The Twilight Zone: “Meet in the Middle”

“What kind of compromise goes into connecting with another human being? Is it meeting in the middle? Or going all the way to the end of the line? Philip Hayes found connection, but only with the darkest part of his soul. A region of self that he’ll inhabit for the rest of his life. Here, in The Twilight Zone.”

Thus spake our spooky Narrator (Jordan Peele) at the end of Season 2’s premiere episode of The Twilight Zone “Meet in the Middle”, available now, along with all the other nine episodes of the season, on CBS All Access. And what a welcome return to the screen The Twilight Zone is in these troubled times. The first season of the rebooted classic, which premiered in 2019, was mostly a success, offering some instant classics, some reimaginings of prior editions, and some controversial/political episodes that, based on some of the comments I received alone, shook up some viewers.

For those looking to avoid “politics” or an “agenda”, “Meet in the Middle” might not be for you. But then again, neither might be The Twilight Zone. Since its inception in the 1950s all the way to its arguably more “woke” counterpart in the 2010s and 2020s, The Twilight Zone has been about awakening human perception, and sometimes that is accomplished by looking at the nastier side of humanity and, thus, ourselves. “Meet in the Middle”, like “Not All Men” before it, one of those “controversial” episodes, looks at toxic masculinity. But, in true Twilight Zone fashion, it does so with subtlety, masking its meaning behind a tense and unique sci-fi premise.

Phil Hayes (Jimmi Simpson) sits at a table hearing voices in his head

Phil Hayes (Jimmi Simpson) is an anxious bachelor looking for the right woman. One night on what he hopes is the right date, but knows isn’t, another woman starts talking to him inside his head out of nowhere. Thinking he’s going crazy, Phil visits his therapist who naturally thinks he has a disorder of some kind. But as Phil begins to “chat” with this new voice, named Annie (Gillian Jacobs), he comes to realize that the psychic connection is real enough, at least to him.

As the month’s pass, Phil and Annie engage in a “relationship”, getting to know each other and find solace in each other’s company even though Phil has no idea if Annie is even real. However, one day Annie disappears and Phil’s life collapses. Worried for both his own sanity and for Annie’s safety, Phil does all he can to locate Annie for real until, after months of lack of contact, Annie reappears, fearing for her life. Now is the time to meet, and Phil might need to save the day.

Written by two women, Emily Chang (who also appears in a small part in the episode) and Sara Amini, “Meet in the Middle” does the unique job of not only tackling the concept of isolation and madness to perfection, making the audience wonder for 95% of its running time whether Phil is truly insane or not, but also subtly plays with the concept of male “ownership” over females when it comes to relationships.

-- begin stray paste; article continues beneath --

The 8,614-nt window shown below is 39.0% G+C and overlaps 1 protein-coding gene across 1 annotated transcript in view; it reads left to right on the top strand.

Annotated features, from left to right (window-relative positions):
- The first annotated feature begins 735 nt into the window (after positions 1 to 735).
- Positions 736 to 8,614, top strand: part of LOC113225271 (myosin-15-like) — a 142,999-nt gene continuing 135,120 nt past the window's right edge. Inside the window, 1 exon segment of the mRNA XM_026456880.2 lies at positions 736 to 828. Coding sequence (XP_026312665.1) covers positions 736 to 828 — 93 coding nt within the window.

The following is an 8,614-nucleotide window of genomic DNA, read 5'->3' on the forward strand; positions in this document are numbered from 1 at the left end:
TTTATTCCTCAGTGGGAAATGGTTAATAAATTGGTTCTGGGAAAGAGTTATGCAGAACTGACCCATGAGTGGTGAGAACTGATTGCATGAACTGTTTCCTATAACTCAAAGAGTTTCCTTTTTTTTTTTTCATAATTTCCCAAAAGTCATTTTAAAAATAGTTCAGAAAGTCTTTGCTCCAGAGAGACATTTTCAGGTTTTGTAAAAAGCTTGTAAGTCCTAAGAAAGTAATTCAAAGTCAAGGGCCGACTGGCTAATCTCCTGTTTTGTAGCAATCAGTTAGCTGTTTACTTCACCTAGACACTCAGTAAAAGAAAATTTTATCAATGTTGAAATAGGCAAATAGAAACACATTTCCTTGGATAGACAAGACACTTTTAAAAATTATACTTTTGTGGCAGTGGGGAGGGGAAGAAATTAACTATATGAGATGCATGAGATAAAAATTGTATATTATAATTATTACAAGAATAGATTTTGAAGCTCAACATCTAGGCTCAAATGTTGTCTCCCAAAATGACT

On the first front, “Meet in the Middle” works best when left ambiguous. When we are not sure if Annie Mitchell is real, the story really has pull. And even though the twist at the end does work, that Annie was real, the power of their psychic connection is real (and mercifully unexplained), and she set Phil up to kill her abusive husband through mental trickery, the episode would have best been served to leave Phil’s question of sanity open to interpretation. So, in one sense, you can’t fault the episode for an excellent “gotcha”. But at the same time, the majority of the episode built up such a fascinating “what if” scenario of Phil’s condition that leaving us hanging indefinitely would have been a deliciously evil bit of narrative sorcery.

Annie Mitchell (Gillian Jacobs) sits with her daughter on a set of stairs

On the other, more subtle hand, we have the relationship between Phil and Annie. In the end, Annie ends up manipulating Phil to do her bidding but it is after using Phil’s reckless emotional state against him. Throughout their “relationship”, Phil, a lonely, nearly snobbish type, expects to find the perfect mate. The idea of compromise never occurs to him…to meet in the middle, so to speak…and when Annie falls into his lap…or mind, shall we say…he expects a fairytale ending. The keyword is “expect”. Their connection is so strong that he all but knows they will eventually meet and be together. Throughout their “mental” relationship, he is constantly pushing to meet and be closer even though she, being married and nervous, doesn’t want to. There is a sense of ownership Annie is expected to abide by and Phil simply expects that sadly comes naturally in a lot of real-life relationships outside of a big-budget sci-fi show.

On the technical side, Mathias Herndl pulls double duty on this episode, directing and doing the cinematography, giving the episode a claustrophobic feel. As we spend a majority of the episode in Phil’s mind, which is battered with intrusive thoughts, we are battered with an array of uncomfortable close-ups and intimate angles. We truly get inside Phil’s head which makes the personal moments, both the good and the bad, extra invasive. We feel like we are witnessing something we should not and as a result, the entire episode is cringe-worthy and uncomfortable (in that good way).

If stories will be this tense and nervewracking, we are in for quite a season. Tune in next week for our look at Season 2, Episode 2 “Downtime”.

Written by Will Johnson

Will is the author of the little-read books Secure Immaturity: A Nostalgia-Crushing Journey Through Film and Obsessive Compulsive: Poetry Formed From Chaos. Will is a film critic at 25YL but also specializes in the Marvel Cinematic Universe and the occasional horror review. Will loves his hometown Buccaneers and lives in Phoenix, AZ, USA with his two daughters.

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